London: Published by Printed for David Henry, and sold by Francis Newbery, 1769; London: [William Bowyer], 1764.
The fourth edition, being the first collected edition and by far most desirable edition, containing for the first time complete notes on all the experiments, as well as correspondence between Peter Collinson, Franklin, and other collaborators. [Franklin:] 7 engraved plates (2 folding). ,iv,,496 [i.e. 510, accounting for mispagination, plus four extra pages where the page numbers have been duplicated, i.e. page numbers 112-113 and 416-417 appear twice], pp. [Wilson:] Two engraved plates. 35, pp. Some contemporary manuscript marginalia in French. 4to. The Best Edition of Franklin's Experiments on Electricity – 'America's first great scientific contribution' (Howes). Contemporary French mottled calf, raised bands, red morocco lettering piece, marbled endpapers, spine lightly worn at bands and at top and tail, scuff to upper cover. Minor toning. Provenance: Louis George Carpenter, Fort Collins, Colorado (signature on endpaper dated 1901) [Franklin:] ESTC T101040; Howes F320; Printing and the Mind of Man 199; Sabin 25506; Ford 307; Milestones of Science 69. [Wilson:] ESTC T37897. Item #339652
Franklin began experimenting with electricity as early as 1745, demonstrating the electrical property of lightning and inventing the lightning conductor. This volume includes summaries of his work with Leyden jars, charged clouds, and lightning rods, as well as his famous kite and key experiment. In addition to the electrical experiments, it contains the important discovery of the course of storms over North America and other important meteorological observations. The work caused a sensation in the scientific world when first published in 1751, and ranked in the eyes of many of Franklin's contemporaries as far beyond any of his political achievements. Harvard and Yale awarded him honorary degrees in 1753; he received the highest award of the Royal Society, the Copley Medal, the same year; and he was elected to the Society in 1756, the first American to be so honored.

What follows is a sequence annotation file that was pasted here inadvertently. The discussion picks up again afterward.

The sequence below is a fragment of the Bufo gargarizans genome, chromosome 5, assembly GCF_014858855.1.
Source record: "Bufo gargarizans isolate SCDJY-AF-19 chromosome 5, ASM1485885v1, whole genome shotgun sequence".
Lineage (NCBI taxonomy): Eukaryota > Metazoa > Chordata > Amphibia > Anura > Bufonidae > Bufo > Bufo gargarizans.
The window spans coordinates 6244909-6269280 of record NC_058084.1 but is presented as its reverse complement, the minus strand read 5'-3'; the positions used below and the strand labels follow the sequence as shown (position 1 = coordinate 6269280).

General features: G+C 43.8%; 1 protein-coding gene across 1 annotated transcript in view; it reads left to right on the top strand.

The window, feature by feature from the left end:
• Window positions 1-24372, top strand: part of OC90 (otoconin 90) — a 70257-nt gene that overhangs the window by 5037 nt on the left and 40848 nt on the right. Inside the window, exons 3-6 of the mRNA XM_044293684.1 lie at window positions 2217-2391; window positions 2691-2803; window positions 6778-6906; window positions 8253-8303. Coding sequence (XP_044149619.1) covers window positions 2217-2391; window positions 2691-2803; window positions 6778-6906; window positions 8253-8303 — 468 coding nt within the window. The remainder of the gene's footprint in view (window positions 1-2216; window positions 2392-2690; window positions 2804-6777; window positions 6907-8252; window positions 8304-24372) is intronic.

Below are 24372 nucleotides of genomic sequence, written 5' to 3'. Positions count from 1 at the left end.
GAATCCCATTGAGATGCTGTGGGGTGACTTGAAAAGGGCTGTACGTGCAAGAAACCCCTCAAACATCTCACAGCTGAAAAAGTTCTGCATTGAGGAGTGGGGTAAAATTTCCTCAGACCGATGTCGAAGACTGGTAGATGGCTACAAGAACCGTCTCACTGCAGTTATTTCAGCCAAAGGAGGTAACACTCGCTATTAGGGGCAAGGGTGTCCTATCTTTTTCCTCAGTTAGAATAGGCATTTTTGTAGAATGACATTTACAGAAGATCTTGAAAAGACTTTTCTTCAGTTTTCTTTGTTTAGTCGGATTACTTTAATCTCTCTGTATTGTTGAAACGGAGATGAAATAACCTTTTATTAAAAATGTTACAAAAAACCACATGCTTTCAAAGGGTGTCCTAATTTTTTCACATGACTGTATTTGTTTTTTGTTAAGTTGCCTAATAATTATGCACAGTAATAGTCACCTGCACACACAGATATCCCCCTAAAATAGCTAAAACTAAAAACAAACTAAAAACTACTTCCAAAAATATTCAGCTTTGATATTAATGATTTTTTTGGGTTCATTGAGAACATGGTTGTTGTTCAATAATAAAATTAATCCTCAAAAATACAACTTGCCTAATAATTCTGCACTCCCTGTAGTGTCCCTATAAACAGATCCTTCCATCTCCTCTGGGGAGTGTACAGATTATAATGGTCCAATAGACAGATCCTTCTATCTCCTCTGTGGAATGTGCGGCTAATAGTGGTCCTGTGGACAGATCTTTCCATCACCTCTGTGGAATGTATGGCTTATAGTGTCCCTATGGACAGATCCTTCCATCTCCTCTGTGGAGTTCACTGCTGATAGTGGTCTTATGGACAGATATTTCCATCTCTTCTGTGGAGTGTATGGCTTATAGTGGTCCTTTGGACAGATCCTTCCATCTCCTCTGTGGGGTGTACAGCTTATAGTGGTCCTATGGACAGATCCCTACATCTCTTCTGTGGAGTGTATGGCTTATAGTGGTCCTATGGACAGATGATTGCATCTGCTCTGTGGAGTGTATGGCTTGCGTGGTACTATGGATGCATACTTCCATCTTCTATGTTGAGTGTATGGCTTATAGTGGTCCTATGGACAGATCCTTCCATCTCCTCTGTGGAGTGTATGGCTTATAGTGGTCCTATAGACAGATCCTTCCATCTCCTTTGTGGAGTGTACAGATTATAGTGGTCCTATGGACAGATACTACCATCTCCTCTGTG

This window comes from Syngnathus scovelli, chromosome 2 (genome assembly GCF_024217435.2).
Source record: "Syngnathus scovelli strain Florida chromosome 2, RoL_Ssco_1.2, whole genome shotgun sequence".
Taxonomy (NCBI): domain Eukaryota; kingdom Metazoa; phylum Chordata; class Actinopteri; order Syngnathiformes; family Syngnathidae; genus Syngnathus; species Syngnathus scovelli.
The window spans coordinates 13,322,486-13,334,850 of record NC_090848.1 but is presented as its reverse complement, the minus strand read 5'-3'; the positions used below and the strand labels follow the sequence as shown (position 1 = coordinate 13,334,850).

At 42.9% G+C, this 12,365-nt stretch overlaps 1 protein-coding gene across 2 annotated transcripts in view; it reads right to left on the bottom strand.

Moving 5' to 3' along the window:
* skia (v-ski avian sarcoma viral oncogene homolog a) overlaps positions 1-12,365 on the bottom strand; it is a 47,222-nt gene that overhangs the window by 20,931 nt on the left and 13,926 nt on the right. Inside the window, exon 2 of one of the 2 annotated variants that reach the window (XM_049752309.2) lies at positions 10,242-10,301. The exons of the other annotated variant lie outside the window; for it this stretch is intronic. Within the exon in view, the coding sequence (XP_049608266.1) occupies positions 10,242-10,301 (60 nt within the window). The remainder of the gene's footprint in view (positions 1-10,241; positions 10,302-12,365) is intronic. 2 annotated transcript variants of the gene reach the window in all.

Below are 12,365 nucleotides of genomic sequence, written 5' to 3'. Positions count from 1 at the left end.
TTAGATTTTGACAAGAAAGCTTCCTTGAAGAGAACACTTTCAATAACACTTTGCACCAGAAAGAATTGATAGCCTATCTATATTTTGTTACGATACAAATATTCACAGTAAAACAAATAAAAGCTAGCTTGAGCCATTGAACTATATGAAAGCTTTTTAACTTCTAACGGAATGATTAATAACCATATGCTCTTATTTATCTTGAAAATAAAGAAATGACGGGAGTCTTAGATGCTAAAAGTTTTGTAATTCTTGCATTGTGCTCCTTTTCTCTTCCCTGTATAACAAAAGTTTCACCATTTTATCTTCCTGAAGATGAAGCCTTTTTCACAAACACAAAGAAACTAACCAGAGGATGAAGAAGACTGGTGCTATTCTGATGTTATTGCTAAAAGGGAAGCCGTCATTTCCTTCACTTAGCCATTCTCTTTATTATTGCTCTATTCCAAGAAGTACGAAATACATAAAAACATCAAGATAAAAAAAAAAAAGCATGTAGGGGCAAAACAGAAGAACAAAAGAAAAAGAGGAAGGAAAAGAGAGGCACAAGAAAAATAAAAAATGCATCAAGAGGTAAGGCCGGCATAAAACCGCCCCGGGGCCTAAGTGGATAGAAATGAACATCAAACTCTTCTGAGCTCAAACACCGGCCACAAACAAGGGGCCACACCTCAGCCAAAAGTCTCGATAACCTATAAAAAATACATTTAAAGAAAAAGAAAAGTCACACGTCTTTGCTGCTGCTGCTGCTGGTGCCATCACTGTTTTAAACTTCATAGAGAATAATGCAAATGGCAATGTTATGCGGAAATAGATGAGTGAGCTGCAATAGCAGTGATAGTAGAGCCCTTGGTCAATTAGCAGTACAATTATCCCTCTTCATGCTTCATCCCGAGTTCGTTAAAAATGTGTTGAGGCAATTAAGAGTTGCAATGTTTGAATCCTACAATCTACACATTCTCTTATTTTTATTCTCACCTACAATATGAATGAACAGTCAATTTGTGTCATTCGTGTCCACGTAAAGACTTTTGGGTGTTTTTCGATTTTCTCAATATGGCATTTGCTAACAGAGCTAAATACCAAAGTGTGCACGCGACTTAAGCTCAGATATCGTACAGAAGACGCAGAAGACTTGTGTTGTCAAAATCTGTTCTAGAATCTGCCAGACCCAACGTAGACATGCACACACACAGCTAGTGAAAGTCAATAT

This fourth edition is the first complete edition of the original work. The earlier editions were issued in separately published parts. Franklin edited this new one-volume edition himself, significantly revising the text, adding for the first time a number of his own philosophical letters and papers, introducing footnotes, correcting errors, and adding an index.
This example in a contemporary binding and bound with a second work on electricity; i.e. Benjamin Wilson's Letter ... to Mr. Aepinus (which according to Bowyer's records only 150 copies printed). Franklin and Wilson disagreed publically and vehemently on the question of whether lightning conductors should be round (Wilson) or pointed at the top (Franklin).
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